Hitting a wall

26 Dec

January 2011 is fast approaching and I’m getting a little depressed. Not because 2010 is ending or anything— 2011 is shaping up to be a pretty good year for me, what with a paid internship secured for the summer and a milestone birthday in the spring. No, what I’m sad about is the dreaded newspaper paywall rearing its ugly head again, this time at my favorite media outlet, the New York Times.

I’ve known that the change was coming for a while now; the Times announced it last January. I’ll  be able to read a  couple of articles for free every month and troll the headlines on the home page. Beyond that, I’ll hit the wall. And while I can still get the physical Times thanks to a newspaper readership program at my university, the multimedia and online convenience of the Times’ website aren’t a part of my future.

In my mind, it looks like this.

As both a journalist and a reader, I have mixed feelings about this. From the journalism standpoint of things, I understand where the Times is coming from. People used to pay for newspaper subscriptions without a problem. They understood that, if they wanted access to the news, they had to purchase it.

It was during the transition to the Internet that things got messed up. Everyone made their content available for free. Once people become accustomed to getting something for nothing, they’re not going to want to go back to the way things were. And I’m not sure that just charging to begin with would have solved everything anyway. The beauty of the Internet is its accessibility and usability. Someone, somewhere might’ve figured out how to get the information out there for free in the end.

Advertisers haven’t fared well online either — we can just dismiss their message with a simple click of a button or a pop-up blocker. This means that the money from paywalls is more necessary than ever — there are people behind the content on those newspaper websites, people who need to be paid for their work. It’s easy to forget that.

It’s not a good situation. Like I said, once people are given something for free, they’re not going to want to start paying for it again. That’s why paywalls have not fared well in the past – look at what happened this summer with Rupert Murdoch and the London Times. It makes me curious to see what will happen with New York. I’ve heard that they’re banking on loyal non-subscribers to pay for a promised excellence that’s hard to find elsewhere. That’s a sort of niche attitude that just might work but, then again, it might not.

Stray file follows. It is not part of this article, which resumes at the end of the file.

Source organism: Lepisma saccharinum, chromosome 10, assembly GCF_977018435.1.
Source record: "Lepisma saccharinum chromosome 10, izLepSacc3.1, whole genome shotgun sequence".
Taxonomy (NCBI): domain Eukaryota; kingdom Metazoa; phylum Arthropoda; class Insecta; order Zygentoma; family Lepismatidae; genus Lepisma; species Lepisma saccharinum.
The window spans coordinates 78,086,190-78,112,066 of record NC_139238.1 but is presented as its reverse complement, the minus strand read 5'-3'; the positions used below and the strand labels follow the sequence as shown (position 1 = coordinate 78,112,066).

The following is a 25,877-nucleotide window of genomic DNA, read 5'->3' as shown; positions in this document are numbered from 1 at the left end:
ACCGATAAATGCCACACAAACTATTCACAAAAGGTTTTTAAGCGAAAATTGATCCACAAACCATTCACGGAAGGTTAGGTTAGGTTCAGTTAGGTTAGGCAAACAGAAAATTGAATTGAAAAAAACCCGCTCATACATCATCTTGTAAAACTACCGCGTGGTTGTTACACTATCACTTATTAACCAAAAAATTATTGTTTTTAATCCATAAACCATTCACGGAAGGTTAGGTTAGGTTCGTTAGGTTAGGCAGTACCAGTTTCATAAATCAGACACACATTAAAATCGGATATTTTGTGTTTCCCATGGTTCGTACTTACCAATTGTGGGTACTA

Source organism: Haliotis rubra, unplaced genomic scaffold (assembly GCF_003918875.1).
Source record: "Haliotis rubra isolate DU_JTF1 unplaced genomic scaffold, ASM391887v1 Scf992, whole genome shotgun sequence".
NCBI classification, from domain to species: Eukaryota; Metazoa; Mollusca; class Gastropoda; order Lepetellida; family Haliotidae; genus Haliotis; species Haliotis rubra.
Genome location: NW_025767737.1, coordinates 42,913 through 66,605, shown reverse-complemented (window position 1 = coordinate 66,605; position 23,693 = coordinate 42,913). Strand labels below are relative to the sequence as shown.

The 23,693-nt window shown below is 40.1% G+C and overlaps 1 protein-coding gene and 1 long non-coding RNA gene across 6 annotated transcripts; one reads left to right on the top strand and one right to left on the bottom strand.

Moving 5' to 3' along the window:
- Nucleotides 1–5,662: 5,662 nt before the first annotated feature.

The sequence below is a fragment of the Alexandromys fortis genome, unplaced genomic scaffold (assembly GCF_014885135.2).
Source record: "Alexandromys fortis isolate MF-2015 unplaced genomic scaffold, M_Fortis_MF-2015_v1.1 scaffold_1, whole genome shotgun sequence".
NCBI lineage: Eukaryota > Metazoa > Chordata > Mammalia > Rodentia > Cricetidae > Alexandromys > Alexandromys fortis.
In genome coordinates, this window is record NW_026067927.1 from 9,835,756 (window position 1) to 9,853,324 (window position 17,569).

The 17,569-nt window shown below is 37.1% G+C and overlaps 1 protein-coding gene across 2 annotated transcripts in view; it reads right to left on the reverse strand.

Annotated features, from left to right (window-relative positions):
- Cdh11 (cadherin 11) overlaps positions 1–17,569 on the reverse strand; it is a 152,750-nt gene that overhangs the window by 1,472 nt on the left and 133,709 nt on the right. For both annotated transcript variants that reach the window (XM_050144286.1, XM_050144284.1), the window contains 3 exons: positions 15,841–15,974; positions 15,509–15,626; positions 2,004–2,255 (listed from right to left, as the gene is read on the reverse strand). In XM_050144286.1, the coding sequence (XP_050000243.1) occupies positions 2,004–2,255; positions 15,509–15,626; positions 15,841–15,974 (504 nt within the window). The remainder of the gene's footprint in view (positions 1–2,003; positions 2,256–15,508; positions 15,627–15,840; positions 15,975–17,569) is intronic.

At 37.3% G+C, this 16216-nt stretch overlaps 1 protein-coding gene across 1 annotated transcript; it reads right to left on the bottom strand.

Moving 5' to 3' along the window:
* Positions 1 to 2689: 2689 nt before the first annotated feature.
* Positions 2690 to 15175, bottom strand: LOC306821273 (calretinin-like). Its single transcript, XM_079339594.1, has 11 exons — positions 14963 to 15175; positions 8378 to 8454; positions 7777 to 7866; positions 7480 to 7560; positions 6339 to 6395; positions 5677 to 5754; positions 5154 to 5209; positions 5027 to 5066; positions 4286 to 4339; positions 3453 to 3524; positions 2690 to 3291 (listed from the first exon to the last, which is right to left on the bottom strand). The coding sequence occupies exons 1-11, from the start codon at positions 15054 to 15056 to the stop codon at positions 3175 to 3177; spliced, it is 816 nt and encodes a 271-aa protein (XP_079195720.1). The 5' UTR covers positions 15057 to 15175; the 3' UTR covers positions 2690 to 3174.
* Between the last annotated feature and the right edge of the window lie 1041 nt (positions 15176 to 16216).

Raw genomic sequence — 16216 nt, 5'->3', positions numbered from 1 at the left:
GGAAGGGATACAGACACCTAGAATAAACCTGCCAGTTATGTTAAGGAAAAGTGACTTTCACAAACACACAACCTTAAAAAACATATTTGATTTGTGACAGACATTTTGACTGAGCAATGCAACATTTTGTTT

His wall started to crumble.

The news industry is, to me,  such an interesting animal.  I believe that people have a fundamental right to know what’s going on in the world. That’s what newspapers are designed to do — inform. If we think that way, making people pay for something they inherently deserve seems wrong. But we can’t forget that newspapers are a business, driven — like every other business — by the need to make a profit. That means charging, somehow, the people who access them, whether online or elsewhere.

I’m not going to pretend to know any of the answers. If I did, everyone would be beating down my door right now asking me questions. I  don’t know enough about the industry to say how we can “fix” things. Frankly, it’s never going to be like it was in the past. Doing more with less is the new business model, and it’s here to stay.

And while I don’t think the news industry is, by any means, going to die out, that doesn’t mean I don’t still worry about the future like everyone else does. I realize that I am going into an industry that isn’t exactly stable. It’s a decision that I’ve made and, sometimes, it scares the crap out of me.


And then I start to freak out.

It’s certainly not hopeless. As more and more people become dependent on smartphones and devices like the iPad, I think there’s a great chance to “start over” by developing apps that people have to pay to download/access. And niche websites definitely have a better chance at attracting advertisers. The Patch network of sites, run by AOL, could draw in a lot of community advertisers who normally don’t venture online.  I guess we’ll all just have to wait and see what happens. And then write some more about our own doom.


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